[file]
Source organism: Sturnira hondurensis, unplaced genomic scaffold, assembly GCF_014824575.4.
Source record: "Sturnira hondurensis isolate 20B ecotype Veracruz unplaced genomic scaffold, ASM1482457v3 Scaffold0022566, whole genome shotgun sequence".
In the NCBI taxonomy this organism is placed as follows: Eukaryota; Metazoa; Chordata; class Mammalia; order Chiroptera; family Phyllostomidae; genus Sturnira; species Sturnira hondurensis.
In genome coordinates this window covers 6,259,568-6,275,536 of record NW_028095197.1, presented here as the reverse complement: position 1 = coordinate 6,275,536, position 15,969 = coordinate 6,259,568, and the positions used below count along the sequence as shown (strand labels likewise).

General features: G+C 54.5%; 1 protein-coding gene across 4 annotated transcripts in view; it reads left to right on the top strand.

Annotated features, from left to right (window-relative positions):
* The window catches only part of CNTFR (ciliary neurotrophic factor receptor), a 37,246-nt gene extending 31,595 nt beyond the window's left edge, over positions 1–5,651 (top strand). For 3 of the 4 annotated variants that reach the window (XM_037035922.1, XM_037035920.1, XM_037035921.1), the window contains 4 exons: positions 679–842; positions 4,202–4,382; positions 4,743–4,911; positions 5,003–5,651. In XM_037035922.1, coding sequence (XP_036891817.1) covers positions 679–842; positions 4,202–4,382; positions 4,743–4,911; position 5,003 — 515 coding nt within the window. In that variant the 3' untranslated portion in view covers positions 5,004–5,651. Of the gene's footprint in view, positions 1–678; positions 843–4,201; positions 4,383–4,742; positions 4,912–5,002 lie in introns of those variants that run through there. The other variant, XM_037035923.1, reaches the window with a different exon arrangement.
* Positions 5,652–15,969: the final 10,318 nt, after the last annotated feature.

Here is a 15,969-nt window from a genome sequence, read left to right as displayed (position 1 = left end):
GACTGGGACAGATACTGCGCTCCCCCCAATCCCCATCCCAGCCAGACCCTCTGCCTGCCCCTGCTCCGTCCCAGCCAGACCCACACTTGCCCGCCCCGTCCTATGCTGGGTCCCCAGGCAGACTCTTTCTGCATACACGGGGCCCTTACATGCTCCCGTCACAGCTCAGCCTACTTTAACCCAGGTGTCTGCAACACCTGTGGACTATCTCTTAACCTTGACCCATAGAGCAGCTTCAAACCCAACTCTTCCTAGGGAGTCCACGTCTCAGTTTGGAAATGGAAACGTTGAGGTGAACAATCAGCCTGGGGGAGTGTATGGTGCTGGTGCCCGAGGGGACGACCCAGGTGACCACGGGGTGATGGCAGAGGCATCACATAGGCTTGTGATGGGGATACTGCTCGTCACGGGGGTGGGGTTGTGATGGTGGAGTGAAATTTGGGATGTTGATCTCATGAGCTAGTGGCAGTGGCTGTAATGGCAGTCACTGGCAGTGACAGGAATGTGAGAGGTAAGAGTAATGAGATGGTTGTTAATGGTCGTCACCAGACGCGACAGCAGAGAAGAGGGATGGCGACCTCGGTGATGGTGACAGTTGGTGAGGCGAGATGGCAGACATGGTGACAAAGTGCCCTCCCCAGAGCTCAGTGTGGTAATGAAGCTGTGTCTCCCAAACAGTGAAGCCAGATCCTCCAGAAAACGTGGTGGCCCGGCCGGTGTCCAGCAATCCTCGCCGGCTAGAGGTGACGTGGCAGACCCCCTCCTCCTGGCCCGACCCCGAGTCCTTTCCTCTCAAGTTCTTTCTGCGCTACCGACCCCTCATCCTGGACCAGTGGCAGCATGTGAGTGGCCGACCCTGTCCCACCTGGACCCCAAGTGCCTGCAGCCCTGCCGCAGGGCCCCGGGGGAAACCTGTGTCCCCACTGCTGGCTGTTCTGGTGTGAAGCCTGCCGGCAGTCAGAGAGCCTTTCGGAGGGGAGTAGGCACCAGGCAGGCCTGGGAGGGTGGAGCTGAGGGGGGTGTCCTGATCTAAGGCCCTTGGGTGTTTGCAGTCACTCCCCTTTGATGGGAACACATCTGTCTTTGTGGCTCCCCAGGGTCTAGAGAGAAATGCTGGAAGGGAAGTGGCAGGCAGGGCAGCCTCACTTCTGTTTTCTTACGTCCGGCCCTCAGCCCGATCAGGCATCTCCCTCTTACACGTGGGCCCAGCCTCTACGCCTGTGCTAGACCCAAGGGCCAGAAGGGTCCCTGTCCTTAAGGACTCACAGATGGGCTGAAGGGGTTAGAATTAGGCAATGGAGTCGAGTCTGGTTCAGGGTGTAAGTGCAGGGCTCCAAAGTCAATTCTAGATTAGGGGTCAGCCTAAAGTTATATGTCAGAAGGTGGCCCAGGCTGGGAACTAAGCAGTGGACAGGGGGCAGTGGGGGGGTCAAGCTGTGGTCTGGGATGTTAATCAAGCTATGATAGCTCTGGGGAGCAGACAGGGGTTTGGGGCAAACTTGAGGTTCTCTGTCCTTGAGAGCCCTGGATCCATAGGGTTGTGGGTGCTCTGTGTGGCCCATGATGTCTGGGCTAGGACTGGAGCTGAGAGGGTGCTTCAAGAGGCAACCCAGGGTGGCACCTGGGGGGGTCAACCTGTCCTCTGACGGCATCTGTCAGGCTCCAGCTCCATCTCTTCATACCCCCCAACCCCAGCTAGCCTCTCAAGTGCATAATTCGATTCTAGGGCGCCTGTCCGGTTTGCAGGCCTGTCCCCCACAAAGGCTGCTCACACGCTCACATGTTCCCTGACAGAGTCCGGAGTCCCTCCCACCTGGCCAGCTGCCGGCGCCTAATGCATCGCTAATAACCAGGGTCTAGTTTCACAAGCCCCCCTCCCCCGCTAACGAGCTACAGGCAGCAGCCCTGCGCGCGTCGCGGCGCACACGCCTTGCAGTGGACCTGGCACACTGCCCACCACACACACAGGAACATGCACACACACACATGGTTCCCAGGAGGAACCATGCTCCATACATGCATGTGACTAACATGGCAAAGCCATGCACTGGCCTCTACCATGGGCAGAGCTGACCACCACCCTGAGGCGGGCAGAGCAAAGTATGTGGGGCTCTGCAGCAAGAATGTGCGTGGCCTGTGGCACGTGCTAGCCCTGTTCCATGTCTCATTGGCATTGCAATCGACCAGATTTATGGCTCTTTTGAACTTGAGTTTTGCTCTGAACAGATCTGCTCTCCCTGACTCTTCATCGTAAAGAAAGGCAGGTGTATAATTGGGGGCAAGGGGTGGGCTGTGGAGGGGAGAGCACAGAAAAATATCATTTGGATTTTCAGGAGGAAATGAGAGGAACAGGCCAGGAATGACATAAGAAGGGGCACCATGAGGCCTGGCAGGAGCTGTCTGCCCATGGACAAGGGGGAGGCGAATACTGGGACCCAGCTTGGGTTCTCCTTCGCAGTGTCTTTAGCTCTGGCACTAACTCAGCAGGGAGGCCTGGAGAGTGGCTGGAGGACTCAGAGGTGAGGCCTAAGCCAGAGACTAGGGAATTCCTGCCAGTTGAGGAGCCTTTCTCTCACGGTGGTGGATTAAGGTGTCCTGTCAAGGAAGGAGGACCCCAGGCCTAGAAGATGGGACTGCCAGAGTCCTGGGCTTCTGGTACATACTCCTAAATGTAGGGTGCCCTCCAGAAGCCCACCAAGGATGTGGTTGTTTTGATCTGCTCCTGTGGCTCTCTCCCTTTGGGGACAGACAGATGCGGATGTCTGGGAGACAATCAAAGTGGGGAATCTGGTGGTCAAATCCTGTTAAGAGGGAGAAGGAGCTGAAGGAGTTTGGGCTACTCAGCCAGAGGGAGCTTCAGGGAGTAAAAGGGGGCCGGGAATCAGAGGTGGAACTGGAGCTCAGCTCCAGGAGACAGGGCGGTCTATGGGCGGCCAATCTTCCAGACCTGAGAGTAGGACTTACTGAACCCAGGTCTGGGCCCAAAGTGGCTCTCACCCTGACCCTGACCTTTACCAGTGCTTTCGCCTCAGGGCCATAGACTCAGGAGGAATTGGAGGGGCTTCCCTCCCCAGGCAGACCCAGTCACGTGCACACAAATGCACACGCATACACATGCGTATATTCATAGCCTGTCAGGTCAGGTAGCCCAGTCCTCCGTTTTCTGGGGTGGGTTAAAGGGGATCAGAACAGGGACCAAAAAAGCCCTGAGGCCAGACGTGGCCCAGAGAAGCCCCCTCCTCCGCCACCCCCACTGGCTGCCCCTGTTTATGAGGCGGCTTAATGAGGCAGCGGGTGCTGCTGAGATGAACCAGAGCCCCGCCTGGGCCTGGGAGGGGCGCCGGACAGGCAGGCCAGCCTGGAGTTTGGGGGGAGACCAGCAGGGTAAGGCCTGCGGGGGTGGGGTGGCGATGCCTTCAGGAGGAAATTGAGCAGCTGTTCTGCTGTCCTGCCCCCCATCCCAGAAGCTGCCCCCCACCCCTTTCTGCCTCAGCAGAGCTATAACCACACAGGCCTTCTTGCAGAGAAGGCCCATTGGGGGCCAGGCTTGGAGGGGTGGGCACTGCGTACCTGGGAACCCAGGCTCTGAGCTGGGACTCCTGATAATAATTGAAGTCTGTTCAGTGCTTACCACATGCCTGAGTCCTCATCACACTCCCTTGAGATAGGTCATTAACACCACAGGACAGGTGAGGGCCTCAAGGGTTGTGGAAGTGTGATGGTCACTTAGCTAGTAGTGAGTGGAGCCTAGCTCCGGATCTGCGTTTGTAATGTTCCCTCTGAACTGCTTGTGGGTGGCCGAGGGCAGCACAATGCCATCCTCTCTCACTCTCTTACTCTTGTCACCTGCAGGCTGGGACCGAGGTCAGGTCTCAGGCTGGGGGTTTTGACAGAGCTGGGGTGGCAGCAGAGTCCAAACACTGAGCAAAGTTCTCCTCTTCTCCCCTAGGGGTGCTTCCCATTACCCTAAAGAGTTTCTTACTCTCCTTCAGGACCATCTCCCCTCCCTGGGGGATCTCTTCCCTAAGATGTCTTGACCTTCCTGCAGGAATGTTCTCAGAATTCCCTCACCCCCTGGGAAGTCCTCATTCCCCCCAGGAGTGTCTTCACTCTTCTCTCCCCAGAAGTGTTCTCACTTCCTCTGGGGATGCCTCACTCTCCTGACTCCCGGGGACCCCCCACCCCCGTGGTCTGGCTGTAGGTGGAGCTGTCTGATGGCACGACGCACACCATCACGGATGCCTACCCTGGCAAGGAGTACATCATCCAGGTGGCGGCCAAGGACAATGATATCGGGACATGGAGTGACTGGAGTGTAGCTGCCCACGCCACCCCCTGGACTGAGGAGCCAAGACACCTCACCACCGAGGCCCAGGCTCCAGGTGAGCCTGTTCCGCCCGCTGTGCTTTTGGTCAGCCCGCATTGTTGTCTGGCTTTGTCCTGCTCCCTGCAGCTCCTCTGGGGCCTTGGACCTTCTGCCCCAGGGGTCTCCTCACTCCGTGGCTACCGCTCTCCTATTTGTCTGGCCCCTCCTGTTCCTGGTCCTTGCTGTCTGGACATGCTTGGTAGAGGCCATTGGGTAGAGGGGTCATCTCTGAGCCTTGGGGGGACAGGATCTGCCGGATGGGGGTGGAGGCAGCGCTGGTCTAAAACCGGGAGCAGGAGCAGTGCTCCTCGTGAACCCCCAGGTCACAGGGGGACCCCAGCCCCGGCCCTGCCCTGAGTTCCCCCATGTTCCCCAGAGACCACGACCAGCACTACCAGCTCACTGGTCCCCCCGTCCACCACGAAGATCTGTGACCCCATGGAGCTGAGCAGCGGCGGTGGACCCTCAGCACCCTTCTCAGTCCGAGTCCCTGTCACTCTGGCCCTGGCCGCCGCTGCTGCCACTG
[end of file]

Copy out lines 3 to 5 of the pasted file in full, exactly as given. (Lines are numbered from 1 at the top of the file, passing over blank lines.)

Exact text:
In the NCBI taxonomy this organism is placed as follows: Eukaryota; Metazoa; Chordata; class Mammalia; order Chiroptera; family Phyllostomidae; genus Sturnira; species Sturnira hondurensis.
In genome coordinates this window covers 6,259,568-6,275,536 of record NW_028095197.1, presented here as the reverse complement: position 1 = coordinate 6,275,536, position 15,969 = coordinate 6,259,568, and the positions used below count along the sequence as shown (strand labels likewise).

General features: G+C 54.5%; 1 protein-coding gene across 4 annotated transcripts in view; it reads left to right on the top strand.